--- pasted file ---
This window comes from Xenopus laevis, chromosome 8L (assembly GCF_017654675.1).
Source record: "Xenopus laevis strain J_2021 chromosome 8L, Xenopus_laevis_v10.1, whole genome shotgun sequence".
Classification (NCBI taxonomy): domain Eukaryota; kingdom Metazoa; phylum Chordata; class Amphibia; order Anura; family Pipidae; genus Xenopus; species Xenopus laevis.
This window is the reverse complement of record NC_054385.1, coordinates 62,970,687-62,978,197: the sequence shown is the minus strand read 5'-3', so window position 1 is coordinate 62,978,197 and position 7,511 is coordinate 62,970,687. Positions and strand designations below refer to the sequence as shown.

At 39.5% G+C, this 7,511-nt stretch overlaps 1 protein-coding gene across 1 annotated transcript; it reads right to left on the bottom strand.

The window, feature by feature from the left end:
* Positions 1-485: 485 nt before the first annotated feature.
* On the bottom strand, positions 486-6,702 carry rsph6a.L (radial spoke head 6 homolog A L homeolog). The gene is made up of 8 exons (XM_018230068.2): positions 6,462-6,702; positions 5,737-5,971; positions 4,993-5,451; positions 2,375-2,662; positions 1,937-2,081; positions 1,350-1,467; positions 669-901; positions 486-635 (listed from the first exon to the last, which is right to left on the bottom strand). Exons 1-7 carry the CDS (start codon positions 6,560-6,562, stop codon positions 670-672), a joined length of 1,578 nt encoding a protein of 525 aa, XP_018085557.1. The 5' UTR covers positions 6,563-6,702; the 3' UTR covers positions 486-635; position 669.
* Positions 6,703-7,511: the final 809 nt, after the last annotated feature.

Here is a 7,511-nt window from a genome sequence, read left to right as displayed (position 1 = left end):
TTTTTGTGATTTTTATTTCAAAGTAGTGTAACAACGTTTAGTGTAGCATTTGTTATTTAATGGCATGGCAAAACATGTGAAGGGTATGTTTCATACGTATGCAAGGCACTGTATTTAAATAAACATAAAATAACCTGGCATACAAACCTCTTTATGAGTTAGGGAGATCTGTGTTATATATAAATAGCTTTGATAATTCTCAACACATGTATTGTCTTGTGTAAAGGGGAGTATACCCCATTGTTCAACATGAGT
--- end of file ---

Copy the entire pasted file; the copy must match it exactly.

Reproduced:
This window comes from Xenopus laevis, chromosome 8L (assembly GCF_017654675.1).
Source record: "Xenopus laevis strain J_2021 chromosome 8L, Xenopus_laevis_v10.1, whole genome shotgun sequence".
Classification (NCBI taxonomy): domain Eukaryota; kingdom Metazoa; phylum Chordata; class Amphibia; order Anura; family Pipidae; genus Xenopus; species Xenopus laevis.
This window is the reverse complement of record NC_054385.1, coordinates 62,970,687-62,978,197: the sequence shown is the minus strand read 5'-3', so window position 1 is coordinate 62,978,197 and position 7,511 is coordinate 62,970,687. Positions and strand designations below refer to the sequence as shown.

At 39.5% G+C, this 7,511-nt stretch overlaps 1 protein-coding gene across 1 annotated transcript; it reads right to left on the bottom strand.

The window, feature by feature from the left end:
* Positions 1-485: 485 nt before the first annotated feature.
* On the bottom strand, positions 486-6,702 carry rsph6a.L (radial spoke head 6 homolog A L homeolog). The gene is made up of 8 exons (XM_018230068.2): positions 6,462-6,702; positions 5,737-5,971; positions 4,993-5,451; positions 2,375-2,662; positions 1,937-2,081; positions 1,350-1,467; positions 669-901; positions 486-635 (listed from the first exon to the last, which is right to left on the bottom strand). Exons 1-7 carry the CDS (start codon positions 6,560-6,562, stop codon positions 670-672), a joined length of 1,578 nt encoding a protein of 525 aa, XP_018085557.1. The 5' UTR covers positions 6,563-6,702; the 3' UTR covers positions 486-635; position 669.
* Positions 6,703-7,511: the final 809 nt, after the last annotated feature.

Here is a 7,511-nt window from a genome sequence, read left to right as displayed (position 1 = left end):
TTTTTGTGATTTTTATTTCAAAGTAGTGTAACAACGTTTAGTGTAGCATTTGTTATTTAATGGCATGGCAAAACATGTGAAGGGTATGTTTCATACGTATGCAAGGCACTGTATTTAAATAAACATAAAATAACCTGGCATACAAACCTCTTTATGAGTTAGGGAGATCTGTGTTATATATAAATAGCTTTGATAATTCTCAACACATGTATTGTCTTGTGTAAAGGGGAGTATACCCCATTGTTCAACATGAGT